Investors pushed shares of Tesla Motors (NASDAQ: TSLA) up more than 15% in after-hours trading yesterday amid the company's fourth-quarter-earnings announcement. The stock's price surged above $223 a share late Wednesday, but settled near $215 on the open today. Here are the key takeaways from Tesla's earnings call yesterday, as well as what investors can expect from the electric-car maker in the quarters to come.
Oh the places you'll go... in a Tesla
Before we rehash Tesla's quarterly results, one standout from the call was the progress Tesla has made in China, the world's largest auto market. Not only is Tesla's global expansion plan on schedule, but also it's off to a faster start than many anticipated. In fact, the company said its Beijing store is now Tesla's "largest and most active retail location in the world," according to a press release.
That's particularly impressive considering that Tesla hasn't delivered any Model S cars to customers in China yet. The California-based company said the first deliveries to the Chinese market are scheduled for this spring. Nevertheless, China is critical to Tesla's future success. Tesla's chief financial officer Deepak Ahuja said the company is working with the Chinese government to see how Tesla's Model S cars can be included in the country's electric-vehicle incentives. As it stands, Tesla cars don't qualify for government subsidies in China because they are imported.
Tesla does, however, plan to install its Supercharger network in China in the coming quarters. This creates a way for Tesla to indirectly incentivize Chinese drivers to buy Tesla's zero-emissions cars, even without the aid of government subsidies.
Referring to demand in China, Tesla CEO Elon Musk said, "[Based] on current trends it seems unlikely that we will be able to satisfy demand in China this year." However, for investors, this is the better problem to have because it means Tesla can't make cars fast enough to meet the strong demand for its products, not only in the U.S., but also worldwide.
What do the numbers tell us?
Diving into the company's quarterly results, a few things stand out. First, Tesla earned $40 million in positive free cash flow in the fourth quarter, excluding non-cash executive compensation and related costs. This drove up Tesla's cash stash to $846 million as of the end of December 2013 -- proving Tesla is, in fact, making money on the production of its cars.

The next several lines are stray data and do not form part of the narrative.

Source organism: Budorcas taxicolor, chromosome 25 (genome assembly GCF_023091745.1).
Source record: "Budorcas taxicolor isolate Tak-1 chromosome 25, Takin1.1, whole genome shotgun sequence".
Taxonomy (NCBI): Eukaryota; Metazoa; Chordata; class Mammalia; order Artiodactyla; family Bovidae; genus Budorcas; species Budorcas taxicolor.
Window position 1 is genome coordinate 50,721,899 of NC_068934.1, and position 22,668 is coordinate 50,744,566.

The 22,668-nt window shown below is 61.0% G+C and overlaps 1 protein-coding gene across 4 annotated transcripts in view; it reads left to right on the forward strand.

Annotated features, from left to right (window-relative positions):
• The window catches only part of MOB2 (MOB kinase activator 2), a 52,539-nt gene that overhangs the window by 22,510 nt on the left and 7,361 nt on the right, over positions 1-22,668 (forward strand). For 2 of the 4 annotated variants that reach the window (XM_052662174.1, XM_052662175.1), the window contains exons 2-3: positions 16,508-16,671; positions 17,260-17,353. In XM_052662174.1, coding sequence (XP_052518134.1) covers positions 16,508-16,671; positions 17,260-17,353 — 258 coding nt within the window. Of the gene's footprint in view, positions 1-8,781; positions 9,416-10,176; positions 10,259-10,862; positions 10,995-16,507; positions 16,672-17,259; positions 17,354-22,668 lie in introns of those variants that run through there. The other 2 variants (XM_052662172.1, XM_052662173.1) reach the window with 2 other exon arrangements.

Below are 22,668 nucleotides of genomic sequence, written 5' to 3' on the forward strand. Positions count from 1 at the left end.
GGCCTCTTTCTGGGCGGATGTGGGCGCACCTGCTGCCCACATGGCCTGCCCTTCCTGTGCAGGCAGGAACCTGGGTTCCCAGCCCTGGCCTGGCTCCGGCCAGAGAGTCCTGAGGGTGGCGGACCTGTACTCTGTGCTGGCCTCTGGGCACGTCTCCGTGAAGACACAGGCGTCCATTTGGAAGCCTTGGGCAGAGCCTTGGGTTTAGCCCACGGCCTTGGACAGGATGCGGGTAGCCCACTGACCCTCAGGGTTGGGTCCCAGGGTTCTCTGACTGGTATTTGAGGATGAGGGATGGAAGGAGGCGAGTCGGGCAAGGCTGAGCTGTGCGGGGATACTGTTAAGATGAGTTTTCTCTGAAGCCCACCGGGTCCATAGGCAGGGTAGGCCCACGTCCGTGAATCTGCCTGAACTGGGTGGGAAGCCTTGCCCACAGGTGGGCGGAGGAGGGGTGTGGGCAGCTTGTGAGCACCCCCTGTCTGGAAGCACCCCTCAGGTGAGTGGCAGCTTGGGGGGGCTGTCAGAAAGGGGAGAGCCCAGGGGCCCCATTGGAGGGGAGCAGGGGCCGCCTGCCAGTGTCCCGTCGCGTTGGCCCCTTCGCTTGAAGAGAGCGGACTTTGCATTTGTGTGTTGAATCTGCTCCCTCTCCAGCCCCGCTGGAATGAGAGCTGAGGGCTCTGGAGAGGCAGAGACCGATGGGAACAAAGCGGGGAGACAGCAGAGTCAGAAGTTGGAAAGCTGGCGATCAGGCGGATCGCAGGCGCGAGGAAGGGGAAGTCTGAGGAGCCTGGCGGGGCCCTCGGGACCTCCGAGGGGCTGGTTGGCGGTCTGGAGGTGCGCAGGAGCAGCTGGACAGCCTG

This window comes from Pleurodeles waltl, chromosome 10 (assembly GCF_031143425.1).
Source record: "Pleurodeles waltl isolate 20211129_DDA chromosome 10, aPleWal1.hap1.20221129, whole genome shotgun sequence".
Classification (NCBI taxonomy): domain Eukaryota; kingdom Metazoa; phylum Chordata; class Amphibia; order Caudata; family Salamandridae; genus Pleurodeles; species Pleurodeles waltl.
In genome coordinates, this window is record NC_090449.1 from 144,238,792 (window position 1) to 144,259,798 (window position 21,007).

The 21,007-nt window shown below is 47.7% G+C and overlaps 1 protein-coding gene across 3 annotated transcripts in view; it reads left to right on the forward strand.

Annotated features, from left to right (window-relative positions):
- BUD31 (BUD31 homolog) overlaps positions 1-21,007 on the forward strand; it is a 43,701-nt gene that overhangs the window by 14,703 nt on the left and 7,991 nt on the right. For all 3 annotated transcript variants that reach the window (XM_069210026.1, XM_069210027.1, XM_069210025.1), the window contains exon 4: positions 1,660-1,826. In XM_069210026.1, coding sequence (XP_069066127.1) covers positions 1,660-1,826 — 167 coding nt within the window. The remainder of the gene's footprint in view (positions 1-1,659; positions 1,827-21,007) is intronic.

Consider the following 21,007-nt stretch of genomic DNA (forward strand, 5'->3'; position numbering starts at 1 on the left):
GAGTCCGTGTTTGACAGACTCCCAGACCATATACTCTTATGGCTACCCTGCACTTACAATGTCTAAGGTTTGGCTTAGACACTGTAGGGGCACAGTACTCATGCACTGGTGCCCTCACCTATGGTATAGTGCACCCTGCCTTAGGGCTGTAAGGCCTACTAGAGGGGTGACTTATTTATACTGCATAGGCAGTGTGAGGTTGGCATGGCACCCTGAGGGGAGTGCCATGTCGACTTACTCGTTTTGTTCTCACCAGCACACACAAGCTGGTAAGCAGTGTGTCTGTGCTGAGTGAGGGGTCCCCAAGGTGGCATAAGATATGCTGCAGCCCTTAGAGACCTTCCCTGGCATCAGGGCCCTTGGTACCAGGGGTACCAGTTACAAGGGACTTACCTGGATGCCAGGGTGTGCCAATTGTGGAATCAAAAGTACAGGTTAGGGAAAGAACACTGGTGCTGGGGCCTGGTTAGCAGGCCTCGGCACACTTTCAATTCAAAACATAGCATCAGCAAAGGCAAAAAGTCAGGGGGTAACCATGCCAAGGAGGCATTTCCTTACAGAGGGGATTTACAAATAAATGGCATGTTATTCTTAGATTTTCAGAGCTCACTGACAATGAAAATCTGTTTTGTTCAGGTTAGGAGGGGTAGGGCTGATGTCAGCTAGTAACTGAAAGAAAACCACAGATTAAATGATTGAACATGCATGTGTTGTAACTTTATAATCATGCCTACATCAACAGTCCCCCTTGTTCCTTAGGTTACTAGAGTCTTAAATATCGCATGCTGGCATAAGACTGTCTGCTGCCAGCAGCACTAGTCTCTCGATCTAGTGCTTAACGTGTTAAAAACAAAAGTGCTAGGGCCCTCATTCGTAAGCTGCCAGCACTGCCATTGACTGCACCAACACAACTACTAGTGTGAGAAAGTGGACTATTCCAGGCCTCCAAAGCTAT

Tesla delivered 6,892 Model S cars in the fourth quarter, bringing its annual total for fiscal 2013 to around 22,000 vehicles. In fact, the Model S was the best-selling vehicle in North America among comparably priced cars last year, according to Tesla. Looking ahead, the EV maker expects to surpass its 2013 deliveries by as much as 55% -- Tesla aims to deliver more than 35,000 electric cars to customers in 2014. To accomplish this feat, Tesla will need to ramp up production from its current levels of roughly 600 vehicles per week to about 1,000 cars per week by the end of the year.
Investors can also look forward to gross margin expansion in the year ahead. Tesla expects its automotive gross margin to increase about 28% in 2014, as the company benefits from better supplier prices and achieves economies of scale. However, investors should keep in mind that Tesla will need to continue investing in infrastructure and global expansion, as well. Therefore, investors should see a meaningful spike in operating expenses and capital expenditures in 2014 as well.
Overall, there was little not to like in Tesla's latest earnings -- even Wall Street couldn't complain. If the company continues to execute as well as it has up to this point, 2014 could be an even better year for the EV maker than last year. But if you're kicking yourself for missing out on the Tesla rally, don't worry. The Motley Fool has uncovered some exciting new growth stock picks for the year ahead.
Tamara Rutter owns shares of Tesla Motors. The Motley Fool recommends Tesla Motors. The Motley Fool owns shares of Tesla Motors. Try any of our Foolish newsletter services free for 30 days. We Fools may not all hold the same opinions, but we all believe that considering a diverse range of insights makes us better investors. The Motley Fool has a disclosure policy.